Since an average life time of 10–10 s is large enough for the positron, even after it has been thermalized, to cover rather large distances on an atomic scale, some positrons will be trapped inside vacancies and their percentage will depend on the vacancy concentration.
Inside a vacancy the electron density is smaller than in the lattice, the trapped positrons will enjoy a somewhat longer life span. The average life time of all positrons will thus go up with an increasing number of vacancies, i.e. with increasing temperature.
This can be easily quantified in a good approximation as follows.
Lets assume that on the average we have n0 (thermalized) positrons in the lattice, split into n1 "free" positrons, and n2 positrons trapped in vacancies; i.e.
n0  =  n1 +  n2
The free positrons will either decay with a fixed rate l given by l1 = 1/t1, (with t1 = (average) lifetime), or are trapped with a probability n by vacancies being present in a concentration cV.
The trapped positrons then decays with a rate l2 which will be somewhat smaller then l1 because it lives a little longer; its average lifetime is now t2.
The change in the partial concentration then becomes
dn1
dt
=  – (l1  +  n · cV) · n1

dn2
dt
=  l2 · n2 + n · cV · n1
This system of coupled differential equation is easily solved (we will do that as an exercise), the starting conditions are
n1(t = 0)  =  n0

n2(t = 0)  =  0
The average lifetime t, which is the weighted average of the decay paths and what the experiment provides, will be
t   = t1 · æ ç è ö ÷ ø
The probability n for a positron to get trapped by a vacancy can be estimated with relative ease, the following principal "S" - curve is expected. By now, it comes as no surprise that no effect was found for Si.

The advantage of positron annihilation experiments is its relatively high sensitivity for low vacancy concentrations (10–6 - 10–7 is a good value), the obvious disadvantage that a quantitative evaluation of the data needs the trapping probability, or cross section for positron capture.
Some examples of real measurements and further information are given in the links:
Life time of positrons in Ag
Life time of positrons in Si and Ge.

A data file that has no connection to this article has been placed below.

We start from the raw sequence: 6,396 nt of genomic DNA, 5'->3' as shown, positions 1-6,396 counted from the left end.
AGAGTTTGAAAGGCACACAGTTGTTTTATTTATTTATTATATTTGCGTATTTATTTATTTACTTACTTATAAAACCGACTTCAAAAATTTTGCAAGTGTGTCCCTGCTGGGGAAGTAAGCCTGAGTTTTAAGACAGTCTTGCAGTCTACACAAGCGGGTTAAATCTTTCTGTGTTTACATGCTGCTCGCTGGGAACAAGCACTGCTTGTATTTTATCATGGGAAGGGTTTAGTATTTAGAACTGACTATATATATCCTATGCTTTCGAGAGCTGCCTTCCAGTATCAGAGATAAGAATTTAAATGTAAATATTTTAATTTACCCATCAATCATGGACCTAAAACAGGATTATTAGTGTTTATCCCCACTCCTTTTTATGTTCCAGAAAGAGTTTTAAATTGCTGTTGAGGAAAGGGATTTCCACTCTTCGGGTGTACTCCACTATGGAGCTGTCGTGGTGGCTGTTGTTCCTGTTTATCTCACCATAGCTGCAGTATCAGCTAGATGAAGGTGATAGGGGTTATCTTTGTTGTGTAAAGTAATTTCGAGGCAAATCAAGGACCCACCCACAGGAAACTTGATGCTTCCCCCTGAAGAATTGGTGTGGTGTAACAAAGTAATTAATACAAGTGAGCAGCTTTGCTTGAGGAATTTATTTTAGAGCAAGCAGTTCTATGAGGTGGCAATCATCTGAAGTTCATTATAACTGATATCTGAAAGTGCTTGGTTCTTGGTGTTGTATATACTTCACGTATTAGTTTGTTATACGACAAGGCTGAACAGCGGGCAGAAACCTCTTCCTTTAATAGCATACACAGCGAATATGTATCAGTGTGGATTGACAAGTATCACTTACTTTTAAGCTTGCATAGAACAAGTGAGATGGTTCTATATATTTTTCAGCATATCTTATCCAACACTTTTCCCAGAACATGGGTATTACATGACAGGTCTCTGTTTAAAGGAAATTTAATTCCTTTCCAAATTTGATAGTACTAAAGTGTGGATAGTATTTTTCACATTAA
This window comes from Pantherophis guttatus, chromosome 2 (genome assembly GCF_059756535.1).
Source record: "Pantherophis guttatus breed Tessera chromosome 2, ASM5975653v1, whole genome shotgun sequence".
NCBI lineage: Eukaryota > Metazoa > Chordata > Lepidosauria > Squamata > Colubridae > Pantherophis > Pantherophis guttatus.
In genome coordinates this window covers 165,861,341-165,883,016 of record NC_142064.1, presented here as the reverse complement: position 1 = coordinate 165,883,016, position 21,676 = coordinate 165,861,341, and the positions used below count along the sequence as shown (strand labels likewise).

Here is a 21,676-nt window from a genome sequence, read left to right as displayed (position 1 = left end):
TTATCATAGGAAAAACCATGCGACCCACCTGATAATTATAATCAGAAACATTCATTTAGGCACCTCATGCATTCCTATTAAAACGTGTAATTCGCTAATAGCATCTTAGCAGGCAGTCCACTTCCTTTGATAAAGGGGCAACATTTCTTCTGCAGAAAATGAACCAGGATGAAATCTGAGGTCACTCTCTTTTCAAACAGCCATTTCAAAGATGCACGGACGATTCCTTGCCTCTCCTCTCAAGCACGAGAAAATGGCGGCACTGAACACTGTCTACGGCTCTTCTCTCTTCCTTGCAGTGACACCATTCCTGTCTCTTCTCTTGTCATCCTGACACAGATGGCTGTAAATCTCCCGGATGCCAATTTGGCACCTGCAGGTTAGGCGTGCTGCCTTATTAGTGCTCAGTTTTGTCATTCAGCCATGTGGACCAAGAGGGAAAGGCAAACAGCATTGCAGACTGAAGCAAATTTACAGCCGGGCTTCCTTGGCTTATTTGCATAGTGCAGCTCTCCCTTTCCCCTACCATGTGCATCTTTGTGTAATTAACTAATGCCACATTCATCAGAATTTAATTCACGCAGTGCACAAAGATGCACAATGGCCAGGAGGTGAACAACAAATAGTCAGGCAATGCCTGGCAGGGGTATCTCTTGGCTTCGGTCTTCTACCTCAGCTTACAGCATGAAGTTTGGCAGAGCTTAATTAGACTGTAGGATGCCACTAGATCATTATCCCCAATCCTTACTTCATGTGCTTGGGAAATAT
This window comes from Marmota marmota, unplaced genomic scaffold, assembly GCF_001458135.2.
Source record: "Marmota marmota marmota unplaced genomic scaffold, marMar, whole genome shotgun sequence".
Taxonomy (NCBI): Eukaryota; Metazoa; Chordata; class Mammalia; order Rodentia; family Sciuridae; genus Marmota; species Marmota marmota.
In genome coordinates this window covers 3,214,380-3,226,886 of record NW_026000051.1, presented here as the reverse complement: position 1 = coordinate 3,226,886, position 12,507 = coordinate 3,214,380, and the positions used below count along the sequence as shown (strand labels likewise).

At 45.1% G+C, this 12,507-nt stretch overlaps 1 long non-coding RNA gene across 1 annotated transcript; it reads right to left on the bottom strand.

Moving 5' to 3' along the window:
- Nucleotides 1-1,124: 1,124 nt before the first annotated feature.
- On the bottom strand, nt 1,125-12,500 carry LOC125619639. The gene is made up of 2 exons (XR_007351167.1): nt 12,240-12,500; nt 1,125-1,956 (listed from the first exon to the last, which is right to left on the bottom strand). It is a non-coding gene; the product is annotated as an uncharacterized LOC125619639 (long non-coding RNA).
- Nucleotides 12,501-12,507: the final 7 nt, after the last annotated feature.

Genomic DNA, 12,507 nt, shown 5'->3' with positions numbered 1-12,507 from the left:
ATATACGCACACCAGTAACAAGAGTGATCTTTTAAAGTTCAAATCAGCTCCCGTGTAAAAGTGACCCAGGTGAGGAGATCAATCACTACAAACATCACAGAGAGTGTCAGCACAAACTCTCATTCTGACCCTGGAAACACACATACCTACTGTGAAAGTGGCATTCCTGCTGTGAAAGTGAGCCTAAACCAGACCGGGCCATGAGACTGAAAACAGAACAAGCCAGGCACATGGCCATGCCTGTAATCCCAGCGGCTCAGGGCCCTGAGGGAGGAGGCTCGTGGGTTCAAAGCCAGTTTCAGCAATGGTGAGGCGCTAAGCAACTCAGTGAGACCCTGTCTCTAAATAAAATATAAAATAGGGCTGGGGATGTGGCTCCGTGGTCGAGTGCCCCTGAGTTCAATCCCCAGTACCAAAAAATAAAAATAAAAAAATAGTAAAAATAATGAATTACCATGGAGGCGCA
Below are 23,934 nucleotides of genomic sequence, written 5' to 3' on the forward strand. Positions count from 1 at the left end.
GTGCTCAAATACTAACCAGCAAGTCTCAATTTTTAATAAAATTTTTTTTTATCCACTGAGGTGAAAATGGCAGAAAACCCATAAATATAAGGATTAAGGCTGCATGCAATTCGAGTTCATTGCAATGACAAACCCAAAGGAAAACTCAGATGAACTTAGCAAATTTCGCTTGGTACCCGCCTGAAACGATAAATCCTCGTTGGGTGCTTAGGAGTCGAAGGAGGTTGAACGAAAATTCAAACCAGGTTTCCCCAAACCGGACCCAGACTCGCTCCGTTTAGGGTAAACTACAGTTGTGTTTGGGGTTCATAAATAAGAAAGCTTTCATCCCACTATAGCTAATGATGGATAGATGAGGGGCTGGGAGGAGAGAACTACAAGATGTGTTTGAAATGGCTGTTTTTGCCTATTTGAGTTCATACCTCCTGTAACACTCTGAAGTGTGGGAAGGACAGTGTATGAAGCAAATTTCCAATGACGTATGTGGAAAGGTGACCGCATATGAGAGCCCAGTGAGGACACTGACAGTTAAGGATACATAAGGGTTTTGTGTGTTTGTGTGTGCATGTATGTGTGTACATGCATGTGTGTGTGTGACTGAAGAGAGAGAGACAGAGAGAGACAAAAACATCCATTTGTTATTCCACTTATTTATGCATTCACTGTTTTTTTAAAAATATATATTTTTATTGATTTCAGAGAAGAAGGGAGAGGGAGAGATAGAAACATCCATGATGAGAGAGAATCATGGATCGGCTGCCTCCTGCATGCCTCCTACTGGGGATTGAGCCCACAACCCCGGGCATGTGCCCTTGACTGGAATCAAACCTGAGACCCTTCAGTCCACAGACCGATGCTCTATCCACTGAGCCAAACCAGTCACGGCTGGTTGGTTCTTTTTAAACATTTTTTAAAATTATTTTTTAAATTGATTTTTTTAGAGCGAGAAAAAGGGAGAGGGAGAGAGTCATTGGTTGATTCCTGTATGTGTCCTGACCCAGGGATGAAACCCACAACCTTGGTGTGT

Paper (in German): Untersuchung von Kristalldefekten mit Hilfe der Positronenannihilation
A large table containing values for HF as determined by positron annihilition (and compared to values obtained otherwise) can be found in the link

 Exercise 4.1-1 Derive the Formula for t

 More Direct Methods for Measuring Point Defect Properties There isn't much. Some occasionally used methods are Measurements of the resistivity. Very suitable to ionic crystals if the mechanism of conduction is ionic transport via point defects. But you never know for sure if you are measuring intrinsic equilibrium because "doping" by impurities may have occurred. Specific heat as a function of T. While there should be some dependence on the concentration of point defects, it is experimentally very difficult to handle with the required accuracy. Measuring electronic noise. This is a relatively new method which relies on very sophisticated noise measurements. It is more suited for measuring diffusion properties, but might be used for equilibrium conditions, too. The illustration in the link shows a noise measurement obtained upon annealing frozen-in point defects. However, the view presented above (and in the chapters before) is not totally unchallenged. There are serious scientists out there who claim that things are quite different, especially with respect to equilibrium concentrations of vacancies in refractory metals, because the formation entropy is much higher than assumed. The method of choice to look at this is calorimetry at high temperature, i.e. the measurement of the specific heat. A champion of this viewpoint is Y. Kraftmakher, who just published a book to this point.

© H. Föll (Defects - Script)